I’ve played with a lot of my heroes in my career, Simon Phillips, Al Di Meola, Steve Lukather, Yngwie. But Eddie Van Halen was just on a whole different level.”
Derek Sherenian: Hey, Daniel.
Wikimetal (Daniel Dystyler): Hey, Derek, how are you?
DS: Fine, how are you?
W (DD): Excellent. It’s amazing that you answered so quickly, it’s really, really great to have you here on such a short notice.
DS: Oh, man, that’s cool. Yeah, today the timing’s really good, because I have a busy weekend, so I’m just relaxing right now, so let’s get it done, man.
W (DD): Excellent, excellent. It’s a real honor and a pleasure to have the great Derek Sherenian, one of the greatest keyboards ever in rock history, so it’s really, really amazing, so in the name of all the Brazilian headbangers, I’d like to welcome you to the Wikimetal show.
W (DD): Derek, I’m going to start asking, like, back in the day, do you remember how you first became involved with music?
DS: Well, there was a piano in my parents house, and I would always go to the piano, and then at some point I started to figure out songs. And my parents got me a teacher that taught classical to young kids, and that’s where I started. As I got older, I started playing in bands, and then the rest is history.
W (DD): Yes, and it is a great and amazing history. And talking about that, what are the greatest keyboard players in Rock and Heavy Metal, that really inspired you to follow this career?
DS: Yeah, Jon Lord… And then, in Progressive Metal, like, Deep Purple is a pretty big influence. Keith Emerson, Rick Wakeman, and Jan Hammer, for Fusion…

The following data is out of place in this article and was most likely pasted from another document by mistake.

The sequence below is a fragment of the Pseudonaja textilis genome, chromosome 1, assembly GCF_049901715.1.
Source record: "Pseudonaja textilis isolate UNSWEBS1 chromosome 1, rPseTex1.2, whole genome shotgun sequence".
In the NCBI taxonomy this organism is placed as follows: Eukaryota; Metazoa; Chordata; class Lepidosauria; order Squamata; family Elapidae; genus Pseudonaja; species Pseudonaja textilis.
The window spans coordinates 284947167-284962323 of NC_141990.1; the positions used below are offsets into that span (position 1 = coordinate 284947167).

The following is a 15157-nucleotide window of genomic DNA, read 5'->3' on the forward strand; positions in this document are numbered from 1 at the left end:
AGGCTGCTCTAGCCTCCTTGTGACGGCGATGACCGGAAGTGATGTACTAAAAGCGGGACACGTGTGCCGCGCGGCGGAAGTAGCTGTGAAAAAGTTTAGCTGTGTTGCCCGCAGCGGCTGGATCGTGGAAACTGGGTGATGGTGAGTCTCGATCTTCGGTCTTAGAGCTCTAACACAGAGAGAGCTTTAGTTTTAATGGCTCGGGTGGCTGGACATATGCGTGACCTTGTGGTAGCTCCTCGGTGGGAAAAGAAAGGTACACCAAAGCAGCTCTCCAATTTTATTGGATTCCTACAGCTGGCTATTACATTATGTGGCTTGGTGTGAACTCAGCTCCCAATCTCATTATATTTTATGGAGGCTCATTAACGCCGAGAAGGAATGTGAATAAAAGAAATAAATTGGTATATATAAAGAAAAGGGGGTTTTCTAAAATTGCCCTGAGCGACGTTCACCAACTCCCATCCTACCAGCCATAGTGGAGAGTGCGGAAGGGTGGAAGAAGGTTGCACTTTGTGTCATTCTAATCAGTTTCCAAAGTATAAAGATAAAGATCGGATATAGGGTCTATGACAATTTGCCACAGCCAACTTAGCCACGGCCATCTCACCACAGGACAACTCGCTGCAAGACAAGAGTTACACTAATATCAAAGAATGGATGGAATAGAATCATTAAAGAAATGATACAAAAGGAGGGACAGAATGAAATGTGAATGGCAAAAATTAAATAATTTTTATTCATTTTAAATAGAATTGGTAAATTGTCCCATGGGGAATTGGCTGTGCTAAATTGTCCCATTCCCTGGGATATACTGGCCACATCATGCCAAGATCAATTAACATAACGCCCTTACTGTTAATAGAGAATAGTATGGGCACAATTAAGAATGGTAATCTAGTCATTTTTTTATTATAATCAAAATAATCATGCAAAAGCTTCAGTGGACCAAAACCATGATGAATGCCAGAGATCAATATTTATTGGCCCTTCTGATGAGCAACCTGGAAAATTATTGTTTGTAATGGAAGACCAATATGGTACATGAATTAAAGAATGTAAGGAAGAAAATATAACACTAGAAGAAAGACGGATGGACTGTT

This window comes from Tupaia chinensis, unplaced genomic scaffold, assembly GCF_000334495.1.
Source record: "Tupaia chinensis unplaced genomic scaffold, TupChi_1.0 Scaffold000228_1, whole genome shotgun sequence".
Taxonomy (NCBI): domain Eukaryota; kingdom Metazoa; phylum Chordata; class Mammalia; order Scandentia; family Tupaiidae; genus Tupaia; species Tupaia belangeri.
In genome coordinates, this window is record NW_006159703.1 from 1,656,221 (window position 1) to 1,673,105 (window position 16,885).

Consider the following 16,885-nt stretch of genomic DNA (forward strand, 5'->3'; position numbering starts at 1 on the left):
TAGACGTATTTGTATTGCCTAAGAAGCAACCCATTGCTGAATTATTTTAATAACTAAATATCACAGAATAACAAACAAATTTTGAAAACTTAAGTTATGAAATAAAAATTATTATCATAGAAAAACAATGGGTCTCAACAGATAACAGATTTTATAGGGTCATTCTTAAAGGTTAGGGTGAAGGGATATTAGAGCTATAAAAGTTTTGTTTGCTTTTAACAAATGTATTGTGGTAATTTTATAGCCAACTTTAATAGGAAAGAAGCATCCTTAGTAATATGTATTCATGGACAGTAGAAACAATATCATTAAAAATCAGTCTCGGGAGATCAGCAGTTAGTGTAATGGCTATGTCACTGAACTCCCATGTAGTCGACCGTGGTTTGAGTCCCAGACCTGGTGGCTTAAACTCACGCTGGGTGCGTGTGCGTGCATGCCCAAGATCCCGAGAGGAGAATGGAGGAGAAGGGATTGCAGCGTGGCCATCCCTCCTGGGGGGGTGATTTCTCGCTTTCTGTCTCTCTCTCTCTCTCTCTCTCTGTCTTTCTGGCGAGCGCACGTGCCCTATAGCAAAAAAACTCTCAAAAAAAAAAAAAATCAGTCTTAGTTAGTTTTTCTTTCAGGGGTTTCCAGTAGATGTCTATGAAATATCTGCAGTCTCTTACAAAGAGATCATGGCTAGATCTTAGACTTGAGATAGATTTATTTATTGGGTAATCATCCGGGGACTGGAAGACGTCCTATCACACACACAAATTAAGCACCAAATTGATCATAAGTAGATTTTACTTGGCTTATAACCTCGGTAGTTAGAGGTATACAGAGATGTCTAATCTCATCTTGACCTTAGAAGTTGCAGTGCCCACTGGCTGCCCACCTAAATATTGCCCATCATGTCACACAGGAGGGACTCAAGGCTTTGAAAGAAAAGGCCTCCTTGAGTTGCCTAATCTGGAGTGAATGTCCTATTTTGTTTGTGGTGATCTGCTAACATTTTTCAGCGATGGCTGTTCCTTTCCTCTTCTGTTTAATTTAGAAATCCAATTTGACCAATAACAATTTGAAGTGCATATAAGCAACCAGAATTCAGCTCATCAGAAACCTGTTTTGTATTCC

W (DD): Yeah, those are great names. And did you have the opportunity to meet the late Jon Lord?
DS: Yeah, I met him once, I think in 95 or 96… When I was in Dream Theater, we were on tour with Emerson, Lake and Palmer, and Deep Purple, so… I remember that was really cool for me to be on the same tour with Emerson and Jon Lord.
W (DD): Excellent, excellent. And Alice Cooper, I think, was your first big break In 1989, if I’m not mistaken. How was the invitation to play with him, and tell us a little bit about being around such a nice person as Alice Cooper, can you share some memories from those days?
DS: Yeah, I was very young at the time, and Alice Cooper was making a big comeback with his Thrash album, and everyone in town was trying to get in on that gig, and I just went in for the keyboard audition, and, you know, Alice and I got on, he liked my playing, and I ended up getting the job. And it was a very exciting time in my life, because it was the first time I ever was paid full time to be a musician, and go on a big tour, and on MTV, and all that. And so, yeah, that was one of the great years of my life – that whole tour, 89, 90.